Anne Schaefer receives Segerfalk Lecture Award

Award ceremony at Lund University in Sweden

Anne Schaefer, director at the Max Planck Institute for Biology of Ageing, has been honored with the prestigious Segerfalk Lecture Award for her groundbreaking work in the neuroscience field. The award is given annually to an internationally outstanding scientist who has made major contributions to neuroscience and recognizes their innovative research and discoveries.

Schaefer's work focuses on the intricate mechanisms of the brain with the aim to understand the rules that govern neuron and non-neuron cell communication in the brain.  Her research has shed new light on the role of glial cells and neurons in brain health, ageing and disease, offering new perspectives for the treatment of neurological disorders.

“I am very honored to receive the award”, says Schaefer.  ‘The glia cells have a remarkable potential to control neuron function and harnessing this potential may help us to understand and treat human brain disorders, ranging from insomnia to epilepsy and Alzheimer’s disease. I hope that the recognition of our work will bring more young talent to the field and to the Max Planck Institute for Biology of Ageing, in particular”.

About Anne Schaefer

Anne Schaefer studied medicine in Mainz and Berlin. In 2001, she went to the Rockefeller University in New York as a visiting student, and then returned to the Rockefeller University in 2004 as a postdoc in the laboratory of Nobel Prize winner Paul Greengard after completing her doctorate. In 2011, she started her own research group at the Icahn School of Medicine at Mount Sinai in New York, where her innovative research was recognized within a few years with a tenured professorship and the Vice Chair of the Neuroscience Department. Since 2021 Schaefer is director at the Max Planck Institute for Biology of Ageing.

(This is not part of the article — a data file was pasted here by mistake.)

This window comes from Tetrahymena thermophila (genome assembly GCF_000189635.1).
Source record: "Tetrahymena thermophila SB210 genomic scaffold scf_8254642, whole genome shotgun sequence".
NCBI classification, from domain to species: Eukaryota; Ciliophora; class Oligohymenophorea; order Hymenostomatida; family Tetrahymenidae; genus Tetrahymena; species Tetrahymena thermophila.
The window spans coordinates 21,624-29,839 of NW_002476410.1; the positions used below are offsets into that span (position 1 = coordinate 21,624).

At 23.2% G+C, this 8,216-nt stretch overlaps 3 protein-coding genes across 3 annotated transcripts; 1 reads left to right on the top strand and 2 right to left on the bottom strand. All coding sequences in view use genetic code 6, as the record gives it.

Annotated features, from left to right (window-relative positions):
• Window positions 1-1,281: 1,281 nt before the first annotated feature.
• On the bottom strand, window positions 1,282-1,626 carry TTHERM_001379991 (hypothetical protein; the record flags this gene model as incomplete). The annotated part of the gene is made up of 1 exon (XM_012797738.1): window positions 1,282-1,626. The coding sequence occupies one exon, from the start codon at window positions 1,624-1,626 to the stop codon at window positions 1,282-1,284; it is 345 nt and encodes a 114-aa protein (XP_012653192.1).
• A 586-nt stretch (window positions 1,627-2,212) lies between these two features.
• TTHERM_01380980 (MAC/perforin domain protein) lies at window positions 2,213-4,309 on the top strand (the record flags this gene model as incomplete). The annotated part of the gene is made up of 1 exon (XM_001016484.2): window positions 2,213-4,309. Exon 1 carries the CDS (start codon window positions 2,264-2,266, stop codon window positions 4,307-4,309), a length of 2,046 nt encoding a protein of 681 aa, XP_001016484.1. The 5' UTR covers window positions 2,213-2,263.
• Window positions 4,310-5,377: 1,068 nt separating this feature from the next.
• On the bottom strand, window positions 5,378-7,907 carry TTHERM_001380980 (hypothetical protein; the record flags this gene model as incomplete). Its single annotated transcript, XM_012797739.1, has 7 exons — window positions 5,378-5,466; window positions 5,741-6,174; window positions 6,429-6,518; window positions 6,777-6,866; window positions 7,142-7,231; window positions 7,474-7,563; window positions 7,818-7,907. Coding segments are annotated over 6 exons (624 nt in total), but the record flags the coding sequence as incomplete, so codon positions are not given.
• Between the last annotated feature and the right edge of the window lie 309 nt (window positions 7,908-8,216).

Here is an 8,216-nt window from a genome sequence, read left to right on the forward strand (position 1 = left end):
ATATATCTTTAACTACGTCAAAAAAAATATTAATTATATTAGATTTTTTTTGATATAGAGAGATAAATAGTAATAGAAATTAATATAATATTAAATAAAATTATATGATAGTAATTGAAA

About the Segerfalk Lecture Award

The is awarded by the Segerfalk Foundation. It recognises outstanding achievements in neuroscience research and aims to encourage further scientific exploration and discovery in this important field. The award includes a lecture by the recipient at the Lund University in Sweden, where they share their research findings and insights with the scientific community, fostering collaboration and innovation in neuroscience. Among previous recipients of the award are laureates of the Brain Prize and the Nobel Prize including Richard Morris, Karl Deisseroth, Giacomo Rizzolatti, and Robert Horvitz.

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